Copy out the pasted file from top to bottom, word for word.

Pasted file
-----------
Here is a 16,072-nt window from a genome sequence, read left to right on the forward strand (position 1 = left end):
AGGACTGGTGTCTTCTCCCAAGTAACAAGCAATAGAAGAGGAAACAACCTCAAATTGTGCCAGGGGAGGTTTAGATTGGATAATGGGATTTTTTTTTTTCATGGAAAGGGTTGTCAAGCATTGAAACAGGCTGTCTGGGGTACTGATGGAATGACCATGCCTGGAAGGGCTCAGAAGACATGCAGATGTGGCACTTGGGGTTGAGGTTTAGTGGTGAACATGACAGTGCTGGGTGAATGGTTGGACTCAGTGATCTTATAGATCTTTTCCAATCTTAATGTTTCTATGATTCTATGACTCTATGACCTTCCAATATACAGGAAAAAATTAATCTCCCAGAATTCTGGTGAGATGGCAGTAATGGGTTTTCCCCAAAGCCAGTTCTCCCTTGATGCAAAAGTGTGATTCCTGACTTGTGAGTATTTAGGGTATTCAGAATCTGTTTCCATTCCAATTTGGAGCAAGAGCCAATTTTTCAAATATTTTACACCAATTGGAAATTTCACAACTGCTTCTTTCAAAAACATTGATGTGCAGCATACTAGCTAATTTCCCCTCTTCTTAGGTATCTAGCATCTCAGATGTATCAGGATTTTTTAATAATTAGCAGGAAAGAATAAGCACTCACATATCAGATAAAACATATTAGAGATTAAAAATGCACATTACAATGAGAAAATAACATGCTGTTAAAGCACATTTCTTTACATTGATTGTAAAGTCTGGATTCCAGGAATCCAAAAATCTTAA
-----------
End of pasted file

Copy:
Here is a 16,072-nt window from a genome sequence, read left to right on the forward strand (position 1 = left end):
AGGACTGGTGTCTTCTCCCAAGTAACAAGCAATAGAAGAGGAAACAACCTCAAATTGTGCCAGGGGAGGTTTAGATTGGATAATGGGATTTTTTTTTTTCATGGAAAGGGTTGTCAAGCATTGAAACAGGCTGTCTGGGGTACTGATGGAATGACCATGCCTGGAAGGGCTCAGAAGACATGCAGATGTGGCACTTGGGGTTGAGGTTTAGTGGTGAACATGACAGTGCTGGGTGAATGGTTGGACTCAGTGATCTTATAGATCTTTTCCAATCTTAATGTTTCTATGATTCTATGACTCTATGACCTTCCAATATACAGGAAAAAATTAATCTCCCAGAATTCTGGTGAGATGGCAGTAATGGGTTTTCCCCAAAGCCAGTTCTCCCTTGATGCAAAAGTGTGATTCCTGACTTGTGAGTATTTAGGGTATTCAGAATCTGTTTCCATTCCAATTTGGAGCAAGAGCCAATTTTTCAAATATTTTACACCAATTGGAAATTTCACAACTGCTTCTTTCAAAAACATTGATGTGCAGCATACTAGCTAATTTCCCCTCTTCTTAGGTATCTAGCATCTCAGATGTATCAGGATTTTTTAATAATTAGCAGGAAAGAATAAGCACTCACATATCAGATAAAACATATTAGAGATTAAAAATGCACATTACAATGAGAAAATAACATGCTGTTAAAGCACATTTCTTTACATTGATTGTAAAGTCTGGATTCCAGGAATCCAAAAATCTTAA